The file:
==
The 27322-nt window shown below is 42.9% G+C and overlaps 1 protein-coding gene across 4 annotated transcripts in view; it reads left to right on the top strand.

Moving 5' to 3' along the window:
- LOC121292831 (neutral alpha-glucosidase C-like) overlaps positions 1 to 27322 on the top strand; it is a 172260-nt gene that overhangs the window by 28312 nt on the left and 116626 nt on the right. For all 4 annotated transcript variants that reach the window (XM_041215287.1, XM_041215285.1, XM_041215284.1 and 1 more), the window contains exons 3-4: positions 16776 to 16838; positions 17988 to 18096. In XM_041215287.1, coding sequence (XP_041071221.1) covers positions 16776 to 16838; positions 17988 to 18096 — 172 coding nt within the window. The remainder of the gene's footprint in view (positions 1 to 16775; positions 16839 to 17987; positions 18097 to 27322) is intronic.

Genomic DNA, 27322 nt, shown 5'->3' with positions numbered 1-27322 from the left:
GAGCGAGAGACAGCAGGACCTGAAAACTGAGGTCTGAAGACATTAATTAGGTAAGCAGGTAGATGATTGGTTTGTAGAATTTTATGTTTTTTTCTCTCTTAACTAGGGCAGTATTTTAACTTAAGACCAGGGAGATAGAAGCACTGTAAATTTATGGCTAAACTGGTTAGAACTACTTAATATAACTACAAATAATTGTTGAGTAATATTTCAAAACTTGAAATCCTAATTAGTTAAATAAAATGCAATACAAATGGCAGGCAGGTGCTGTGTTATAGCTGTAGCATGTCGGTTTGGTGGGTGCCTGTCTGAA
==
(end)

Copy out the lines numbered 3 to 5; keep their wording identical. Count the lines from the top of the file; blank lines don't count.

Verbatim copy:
- LOC121292831 (neutral alpha-glucosidase C-like) overlaps positions 1 to 27322 on the top strand; it is a 172260-nt gene that overhangs the window by 28312 nt on the left and 116626 nt on the right. For all 4 annotated transcript variants that reach the window (XM_041215287.1, XM_041215285.1, XM_041215284.1 and 1 more), the window contains exons 3-4: positions 16776 to 16838; positions 17988 to 18096. In XM_041215287.1, coding sequence (XP_041071221.1) covers positions 16776 to 16838; positions 17988 to 18096 — 172 coding nt within the window. The remainder of the gene's footprint in view (positions 1 to 16775; positions 16839 to 17987; positions 18097 to 27322) is intronic.

Genomic DNA, 27322 nt, shown 5'->3' with positions numbered 1-27322 from the left:
GAGCGAGAGACAGCAGGACCTGAAAACTGAGGTCTGAAGACATTAATTAGGTAAGCAGGTAGATGATTGGTTTGTAGAATTTTATGTTTTTTTCTCTCTTAACTAGGGCAGTATTTTAACTTAAGACCAGGGAGATAGAAGCACTGTAAATTTATGGCTAAACTGGTTAGAACTACTTAATATAACTACAAATAATTGTTGAGTAATATTTCAAAACTTGAAATCCTAATTAGTTAAATAAAATGCAATACAAATGGCAGGCAGGTGCTGTGTTATAGCTGTAGCATGTCGGTTTGGTGGGTGCCTGTCTGAA